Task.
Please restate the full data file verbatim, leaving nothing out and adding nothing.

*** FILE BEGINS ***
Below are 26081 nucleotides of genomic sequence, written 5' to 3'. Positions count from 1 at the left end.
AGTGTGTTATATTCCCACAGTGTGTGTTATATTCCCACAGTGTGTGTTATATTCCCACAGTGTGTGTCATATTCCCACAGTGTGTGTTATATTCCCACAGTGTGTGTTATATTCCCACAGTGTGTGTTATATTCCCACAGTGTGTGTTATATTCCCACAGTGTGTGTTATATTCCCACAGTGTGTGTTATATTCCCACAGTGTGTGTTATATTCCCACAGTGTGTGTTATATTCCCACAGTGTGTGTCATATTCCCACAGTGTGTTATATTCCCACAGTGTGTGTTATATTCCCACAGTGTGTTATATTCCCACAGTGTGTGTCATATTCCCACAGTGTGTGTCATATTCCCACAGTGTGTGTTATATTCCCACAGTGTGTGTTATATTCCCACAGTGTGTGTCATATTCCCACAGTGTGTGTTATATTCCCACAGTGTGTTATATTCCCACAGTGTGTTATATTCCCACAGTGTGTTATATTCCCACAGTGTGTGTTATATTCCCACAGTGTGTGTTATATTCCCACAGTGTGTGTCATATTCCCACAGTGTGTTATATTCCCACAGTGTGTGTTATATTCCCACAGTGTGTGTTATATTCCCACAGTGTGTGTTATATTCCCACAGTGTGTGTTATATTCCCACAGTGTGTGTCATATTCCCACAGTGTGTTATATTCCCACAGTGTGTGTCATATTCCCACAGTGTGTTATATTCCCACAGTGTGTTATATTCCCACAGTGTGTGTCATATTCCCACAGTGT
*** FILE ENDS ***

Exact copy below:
Below are 26081 nucleotides of genomic sequence, written 5' to 3'. Positions count from 1 at the left end.
AGTGTGTTATATTCCCACAGTGTGTGTTATATTCCCACAGTGTGTGTTATATTCCCACAGTGTGTGTCATATTCCCACAGTGTGTGTTATATTCCCACAGTGTGTGTTATATTCCCACAGTGTGTGTTATATTCCCACAGTGTGTGTTATATTCCCACAGTGTGTGTTATATTCCCACAGTGTGTGTTATATTCCCACAGTGTGTGTTATATTCCCACAGTGTGTGTTATATTCCCACAGTGTGTGTCATATTCCCACAGTGTGTTATATTCCCACAGTGTGTGTTATATTCCCACAGTGTGTTATATTCCCACAGTGTGTGTCATATTCCCACAGTGTGTGTCATATTCCCACAGTGTGTGTTATATTCCCACAGTGTGTGTTATATTCCCACAGTGTGTGTCATATTCCCACAGTGTGTGTTATATTCCCACAGTGTGTTATATTCCCACAGTGTGTTATATTCCCACAGTGTGTTATATTCCCACAGTGTGTGTTATATTCCCACAGTGTGTGTTATATTCCCACAGTGTGTGTCATATTCCCACAGTGTGTTATATTCCCACAGTGTGTGTTATATTCCCACAGTGTGTGTTATATTCCCACAGTGTGTGTTATATTCCCACAGTGTGTGTTATATTCCCACAGTGTGTGTCATATTCCCACAGTGTGTTATATTCCCACAGTGTGTGTCATATTCCCACAGTGTGTTATATTCCCACAGTGTGTTATATTCCCACAGTGTGTGTCATATTCCCACAGTGT